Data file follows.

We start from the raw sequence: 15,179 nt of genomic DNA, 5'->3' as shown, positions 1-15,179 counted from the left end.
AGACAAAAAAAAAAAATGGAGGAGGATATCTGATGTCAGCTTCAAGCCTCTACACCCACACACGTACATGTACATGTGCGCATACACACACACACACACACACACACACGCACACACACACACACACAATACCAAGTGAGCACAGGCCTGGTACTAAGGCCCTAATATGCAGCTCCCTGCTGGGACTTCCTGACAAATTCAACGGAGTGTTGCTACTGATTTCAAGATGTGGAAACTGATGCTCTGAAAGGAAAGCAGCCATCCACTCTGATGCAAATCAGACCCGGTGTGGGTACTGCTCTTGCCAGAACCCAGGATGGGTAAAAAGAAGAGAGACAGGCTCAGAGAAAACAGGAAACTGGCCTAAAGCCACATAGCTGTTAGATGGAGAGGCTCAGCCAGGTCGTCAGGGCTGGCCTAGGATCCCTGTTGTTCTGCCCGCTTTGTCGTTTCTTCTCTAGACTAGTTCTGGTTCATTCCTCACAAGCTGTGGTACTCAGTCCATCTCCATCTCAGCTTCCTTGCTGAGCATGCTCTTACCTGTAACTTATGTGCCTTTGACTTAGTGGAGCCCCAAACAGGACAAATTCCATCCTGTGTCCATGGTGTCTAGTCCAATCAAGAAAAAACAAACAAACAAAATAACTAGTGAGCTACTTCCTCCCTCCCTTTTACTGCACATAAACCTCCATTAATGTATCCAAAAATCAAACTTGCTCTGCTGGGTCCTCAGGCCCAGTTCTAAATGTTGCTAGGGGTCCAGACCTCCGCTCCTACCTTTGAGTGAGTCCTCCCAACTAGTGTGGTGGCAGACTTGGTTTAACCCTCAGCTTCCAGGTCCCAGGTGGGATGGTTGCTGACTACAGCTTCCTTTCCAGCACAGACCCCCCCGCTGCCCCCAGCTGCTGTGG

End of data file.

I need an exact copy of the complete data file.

We start from the raw sequence: 15,179 nt of genomic DNA, 5'->3' as shown, positions 1-15,179 counted from the left end.
AGACAAAAAAAAAAAATGGAGGAGGATATCTGATGTCAGCTTCAAGCCTCTACACCCACACACGTACATGTACATGTGCGCATACACACACACACACACACACACACACGCACACACACACACACACAATACCAAGTGAGCACAGGCCTGGTACTAAGGCCCTAATATGCAGCTCCCTGCTGGGACTTCCTGACAAATTCAACGGAGTGTTGCTACTGATTTCAAGATGTGGAAACTGATGCTCTGAAAGGAAAGCAGCCATCCACTCTGATGCAAATCAGACCCGGTGTGGGTACTGCTCTTGCCAGAACCCAGGATGGGTAAAAAGAAGAGAGACAGGCTCAGAGAAAACAGGAAACTGGCCTAAAGCCACATAGCTGTTAGATGGAGAGGCTCAGCCAGGTCGTCAGGGCTGGCCTAGGATCCCTGTTGTTCTGCCCGCTTTGTCGTTTCTTCTCTAGACTAGTTCTGGTTCATTCCTCACAAGCTGTGGTACTCAGTCCATCTCCATCTCAGCTTCCTTGCTGAGCATGCTCTTACCTGTAACTTATGTGCCTTTGACTTAGTGGAGCCCCAAACAGGACAAATTCCATCCTGTGTCCATGGTGTCTAGTCCAATCAAGAAAAAACAAACAAACAAAATAACTAGTGAGCTACTTCCTCCCTCCCTTTTACTGCACATAAACCTCCATTAATGTATCCAAAAATCAAACTTGCTCTGCTGGGTCCTCAGGCCCAGTTCTAAATGTTGCTAGGGGTCCAGACCTCCGCTCCTACCTTTGAGTGAGTCCTCCCAACTAGTGTGGTGGCAGACTTGGTTTAACCCTCAGCTTCCAGGTCCCAGGTGGGATGGTTGCTGACTACAGCTTCCTTTCCAGCACAGACCCCCCCGCTGCCCCCAGCTGCTGTGG